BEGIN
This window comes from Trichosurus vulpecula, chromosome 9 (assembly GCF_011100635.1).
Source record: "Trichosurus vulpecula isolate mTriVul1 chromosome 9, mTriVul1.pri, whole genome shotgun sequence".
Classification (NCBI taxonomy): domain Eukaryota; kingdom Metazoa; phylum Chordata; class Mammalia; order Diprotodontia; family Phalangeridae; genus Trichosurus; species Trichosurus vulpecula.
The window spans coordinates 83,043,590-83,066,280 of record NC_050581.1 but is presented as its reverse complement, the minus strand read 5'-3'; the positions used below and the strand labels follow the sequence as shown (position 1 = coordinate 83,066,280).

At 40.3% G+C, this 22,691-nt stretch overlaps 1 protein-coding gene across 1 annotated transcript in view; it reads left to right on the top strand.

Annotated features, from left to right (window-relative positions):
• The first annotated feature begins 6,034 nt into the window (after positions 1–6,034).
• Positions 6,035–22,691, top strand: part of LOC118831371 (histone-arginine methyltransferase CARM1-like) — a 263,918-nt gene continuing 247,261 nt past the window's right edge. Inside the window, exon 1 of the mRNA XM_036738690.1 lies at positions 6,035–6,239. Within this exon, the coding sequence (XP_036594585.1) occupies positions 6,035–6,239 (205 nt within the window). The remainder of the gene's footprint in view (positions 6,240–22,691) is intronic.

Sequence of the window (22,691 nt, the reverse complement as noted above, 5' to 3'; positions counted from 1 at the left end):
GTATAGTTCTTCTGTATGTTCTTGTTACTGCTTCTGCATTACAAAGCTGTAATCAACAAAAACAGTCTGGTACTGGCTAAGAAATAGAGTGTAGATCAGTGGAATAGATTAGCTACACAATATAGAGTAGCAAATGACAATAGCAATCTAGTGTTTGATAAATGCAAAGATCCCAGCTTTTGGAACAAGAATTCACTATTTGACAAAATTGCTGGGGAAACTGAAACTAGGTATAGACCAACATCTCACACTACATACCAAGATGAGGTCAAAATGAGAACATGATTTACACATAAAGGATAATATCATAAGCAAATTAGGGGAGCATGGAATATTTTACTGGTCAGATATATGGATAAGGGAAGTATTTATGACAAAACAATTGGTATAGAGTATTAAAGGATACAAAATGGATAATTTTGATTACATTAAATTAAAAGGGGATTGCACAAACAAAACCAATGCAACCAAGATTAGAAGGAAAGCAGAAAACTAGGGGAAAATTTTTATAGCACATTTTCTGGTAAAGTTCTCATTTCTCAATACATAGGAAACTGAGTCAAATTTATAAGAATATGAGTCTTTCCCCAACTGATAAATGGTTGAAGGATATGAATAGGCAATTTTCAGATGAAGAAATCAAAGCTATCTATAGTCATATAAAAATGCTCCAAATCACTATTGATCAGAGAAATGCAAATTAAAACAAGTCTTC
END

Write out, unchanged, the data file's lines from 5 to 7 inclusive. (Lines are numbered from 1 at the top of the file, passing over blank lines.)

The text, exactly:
At 40.3% G+C, this 22,691-nt stretch overlaps 1 protein-coding gene across 1 annotated transcript in view; it reads left to right on the top strand.

Annotated features, from left to right (window-relative positions):
• The first annotated feature begins 6,034 nt into the window (after positions 1–6,034).